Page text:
Virginia’s conflict of interest statute requires members of local governing bodies and school boards in jurisdictions with a population of more than 3,500 to file disclosure statements each year.
But for the most part, scrutiny of the disclosures and how they relate to public business is largely left up to the public, the media and the officials themselves.
For example, former Henrico County School Board member Diana D. Winston listed her husband’s promotional products company on her financial disclosure forms, but Henrico officials still seemed surprised to learn this summer that the company, TechnoMarketing Inc., was doing business with the school district to the tune of up to $22,366 per year.
“The forms are not reviewed, though they are available for public inspection, if requested,” Henrico schools spokesman Andy Jenks said when asked about the filing process for officials’ statements of economic interest, which are submitted each year to the board clerk.
After the TechnoMarketing transactions were made public in a Richmond Times-Dispatch article, the School Board called for an investigation by the Henrico Commonwealth’s Attorney, the county enacted a freeze on purchases from the company, and Winston announced her resignation at the same meeting during which Superintendent Patrick J. Russo was placed on paid leave.
Russo has been paid nearly $40,000 in the two months since he was placed on leave, and School Board members have provided no clarity on the reasons or plans for the future.
There has been no clear sign of undue influence or wrongdoing in the TechnoMarketing matter, but the episode sparked debate over the ethical lines that apply to officials and their financial interests. The local shakeup also came amidst a larger ethics controversy involving the largesse bestowed upon Gov. Bob McDonnell and his family by wealthy donor Jonnie R. Williams Sr.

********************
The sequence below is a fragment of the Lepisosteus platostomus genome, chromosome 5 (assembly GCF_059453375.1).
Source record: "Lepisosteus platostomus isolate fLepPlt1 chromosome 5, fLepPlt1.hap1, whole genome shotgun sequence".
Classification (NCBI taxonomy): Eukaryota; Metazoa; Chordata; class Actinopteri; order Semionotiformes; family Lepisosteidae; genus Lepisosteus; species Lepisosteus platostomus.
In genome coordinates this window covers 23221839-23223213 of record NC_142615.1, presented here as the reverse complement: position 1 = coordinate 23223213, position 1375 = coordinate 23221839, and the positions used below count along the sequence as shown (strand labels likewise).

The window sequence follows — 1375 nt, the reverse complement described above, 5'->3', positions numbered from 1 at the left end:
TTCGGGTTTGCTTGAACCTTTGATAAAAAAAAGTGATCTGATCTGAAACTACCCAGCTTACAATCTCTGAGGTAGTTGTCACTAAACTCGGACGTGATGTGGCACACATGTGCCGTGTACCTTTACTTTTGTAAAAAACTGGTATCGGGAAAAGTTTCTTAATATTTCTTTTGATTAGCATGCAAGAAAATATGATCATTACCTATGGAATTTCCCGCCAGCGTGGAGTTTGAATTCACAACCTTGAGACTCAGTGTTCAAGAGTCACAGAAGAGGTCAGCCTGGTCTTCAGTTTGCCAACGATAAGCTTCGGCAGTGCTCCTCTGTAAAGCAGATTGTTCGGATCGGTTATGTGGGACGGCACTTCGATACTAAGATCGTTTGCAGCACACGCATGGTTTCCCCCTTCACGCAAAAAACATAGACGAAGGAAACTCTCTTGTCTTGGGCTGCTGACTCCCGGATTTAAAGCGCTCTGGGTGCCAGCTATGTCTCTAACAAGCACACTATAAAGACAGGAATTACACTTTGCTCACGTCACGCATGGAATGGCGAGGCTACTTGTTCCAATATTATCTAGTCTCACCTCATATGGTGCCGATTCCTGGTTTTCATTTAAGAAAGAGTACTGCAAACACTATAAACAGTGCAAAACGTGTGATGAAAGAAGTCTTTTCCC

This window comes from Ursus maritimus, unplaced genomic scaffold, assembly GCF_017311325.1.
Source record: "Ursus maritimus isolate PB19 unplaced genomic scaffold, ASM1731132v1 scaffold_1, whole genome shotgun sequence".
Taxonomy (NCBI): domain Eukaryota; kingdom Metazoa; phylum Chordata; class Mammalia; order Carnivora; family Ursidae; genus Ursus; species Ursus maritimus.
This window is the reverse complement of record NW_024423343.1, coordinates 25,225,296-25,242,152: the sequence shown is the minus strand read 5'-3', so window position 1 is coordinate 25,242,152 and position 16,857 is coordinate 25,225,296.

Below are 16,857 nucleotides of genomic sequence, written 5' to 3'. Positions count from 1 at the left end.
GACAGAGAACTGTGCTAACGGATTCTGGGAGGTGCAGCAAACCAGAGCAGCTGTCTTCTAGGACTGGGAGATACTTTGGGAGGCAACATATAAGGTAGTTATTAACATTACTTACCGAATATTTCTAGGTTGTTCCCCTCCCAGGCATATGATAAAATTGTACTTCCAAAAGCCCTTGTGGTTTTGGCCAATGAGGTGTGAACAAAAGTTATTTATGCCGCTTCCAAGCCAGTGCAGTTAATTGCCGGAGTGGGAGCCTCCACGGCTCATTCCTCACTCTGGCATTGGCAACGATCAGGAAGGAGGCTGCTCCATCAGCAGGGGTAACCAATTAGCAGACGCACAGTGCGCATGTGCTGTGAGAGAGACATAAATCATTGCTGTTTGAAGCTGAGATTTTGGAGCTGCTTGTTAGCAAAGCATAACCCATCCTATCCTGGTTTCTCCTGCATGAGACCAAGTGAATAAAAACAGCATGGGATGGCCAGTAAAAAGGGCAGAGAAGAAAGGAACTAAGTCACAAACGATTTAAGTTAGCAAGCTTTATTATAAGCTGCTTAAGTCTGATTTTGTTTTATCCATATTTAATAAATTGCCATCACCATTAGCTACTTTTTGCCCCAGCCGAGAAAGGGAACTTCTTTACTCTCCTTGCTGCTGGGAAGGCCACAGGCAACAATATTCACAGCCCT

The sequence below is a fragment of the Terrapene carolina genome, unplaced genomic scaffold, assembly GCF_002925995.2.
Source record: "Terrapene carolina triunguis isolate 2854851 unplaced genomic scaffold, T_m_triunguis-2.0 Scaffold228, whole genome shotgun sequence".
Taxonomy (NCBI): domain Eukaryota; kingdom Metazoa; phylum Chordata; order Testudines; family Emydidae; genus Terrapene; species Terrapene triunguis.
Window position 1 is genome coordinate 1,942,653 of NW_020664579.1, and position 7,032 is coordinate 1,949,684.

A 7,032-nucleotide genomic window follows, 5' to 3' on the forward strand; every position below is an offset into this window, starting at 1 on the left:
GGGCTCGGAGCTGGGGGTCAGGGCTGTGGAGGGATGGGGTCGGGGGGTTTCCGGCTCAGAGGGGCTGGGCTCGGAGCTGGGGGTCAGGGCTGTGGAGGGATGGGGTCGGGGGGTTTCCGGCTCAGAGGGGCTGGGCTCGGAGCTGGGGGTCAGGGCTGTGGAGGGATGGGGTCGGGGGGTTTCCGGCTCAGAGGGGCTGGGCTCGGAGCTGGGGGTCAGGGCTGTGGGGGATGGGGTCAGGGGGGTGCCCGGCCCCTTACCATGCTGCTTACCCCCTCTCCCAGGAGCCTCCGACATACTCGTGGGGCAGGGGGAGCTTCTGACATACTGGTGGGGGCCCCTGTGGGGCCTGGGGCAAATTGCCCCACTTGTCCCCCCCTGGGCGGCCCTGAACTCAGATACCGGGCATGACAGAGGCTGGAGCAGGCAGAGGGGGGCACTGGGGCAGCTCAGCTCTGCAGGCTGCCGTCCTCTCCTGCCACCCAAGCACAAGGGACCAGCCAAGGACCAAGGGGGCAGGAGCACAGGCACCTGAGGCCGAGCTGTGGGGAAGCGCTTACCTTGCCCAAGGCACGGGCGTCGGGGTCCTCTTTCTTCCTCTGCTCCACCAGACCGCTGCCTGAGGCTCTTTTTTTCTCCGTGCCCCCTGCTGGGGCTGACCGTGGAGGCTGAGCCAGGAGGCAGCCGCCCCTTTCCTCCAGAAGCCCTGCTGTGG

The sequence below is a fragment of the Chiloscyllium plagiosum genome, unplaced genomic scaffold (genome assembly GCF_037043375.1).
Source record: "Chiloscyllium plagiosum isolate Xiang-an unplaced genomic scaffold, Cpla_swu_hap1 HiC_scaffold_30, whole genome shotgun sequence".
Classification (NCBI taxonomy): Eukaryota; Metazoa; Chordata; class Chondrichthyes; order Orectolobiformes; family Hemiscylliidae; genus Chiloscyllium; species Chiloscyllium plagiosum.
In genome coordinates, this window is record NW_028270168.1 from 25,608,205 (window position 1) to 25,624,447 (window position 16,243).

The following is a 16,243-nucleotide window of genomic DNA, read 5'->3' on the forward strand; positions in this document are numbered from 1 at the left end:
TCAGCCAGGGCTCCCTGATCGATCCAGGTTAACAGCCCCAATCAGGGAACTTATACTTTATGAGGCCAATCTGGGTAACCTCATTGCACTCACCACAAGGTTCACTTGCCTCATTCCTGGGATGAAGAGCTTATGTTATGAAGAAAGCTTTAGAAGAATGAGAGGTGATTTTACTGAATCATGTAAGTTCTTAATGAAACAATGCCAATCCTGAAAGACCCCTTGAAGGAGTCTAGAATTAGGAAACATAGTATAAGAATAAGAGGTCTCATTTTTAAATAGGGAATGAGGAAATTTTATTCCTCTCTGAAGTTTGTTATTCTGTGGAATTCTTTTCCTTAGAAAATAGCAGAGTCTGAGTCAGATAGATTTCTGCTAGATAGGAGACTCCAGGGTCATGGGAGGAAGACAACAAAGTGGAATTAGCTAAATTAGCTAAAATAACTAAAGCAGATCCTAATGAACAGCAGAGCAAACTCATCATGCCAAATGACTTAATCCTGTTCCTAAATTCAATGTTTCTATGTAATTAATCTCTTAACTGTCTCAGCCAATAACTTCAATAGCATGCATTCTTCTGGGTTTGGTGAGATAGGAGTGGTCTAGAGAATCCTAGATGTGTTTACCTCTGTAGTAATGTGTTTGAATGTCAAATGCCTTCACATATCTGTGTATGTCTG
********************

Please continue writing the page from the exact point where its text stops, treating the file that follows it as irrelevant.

For the Richmond City Council, there is no single process of tracking potential conflicts between council members and the business they conduct, according to Steve Skinner, the council’s public information officer. It’s largely self-policed, he said.
Chris Hilbert, 3rd District, who works for the Virginia Housing Development Authority, routinely recuses himself when VHDA business comes before council. Council President Charles Samuels, 2nd District, a local attorney, has also recused himself from discussions that conflict with his business.
The Richmond School Board has a similar setup.
The clerk collects the form, but it’s up to individual members to take themselves out of discussion when they have conflicts.
“We should know what our own conflicts are,” said School Board Chairman Jeff M. Bourne, 3rd District.
The system, he said, is not perfect, but is workable.
“I don’t know how you’d track everything,” he said. “We have to be honest with ourselves.”
Disclosures by other Henrico officials, including the Board of Supervisors, constitutional officers, director of finance and some representatives on boards dealing with children and families, are reviewed each year by the county’s external auditor, according to county officials, but the review mainly involves ensuring the forms were properly filed rather than sniffing out potential conflicts.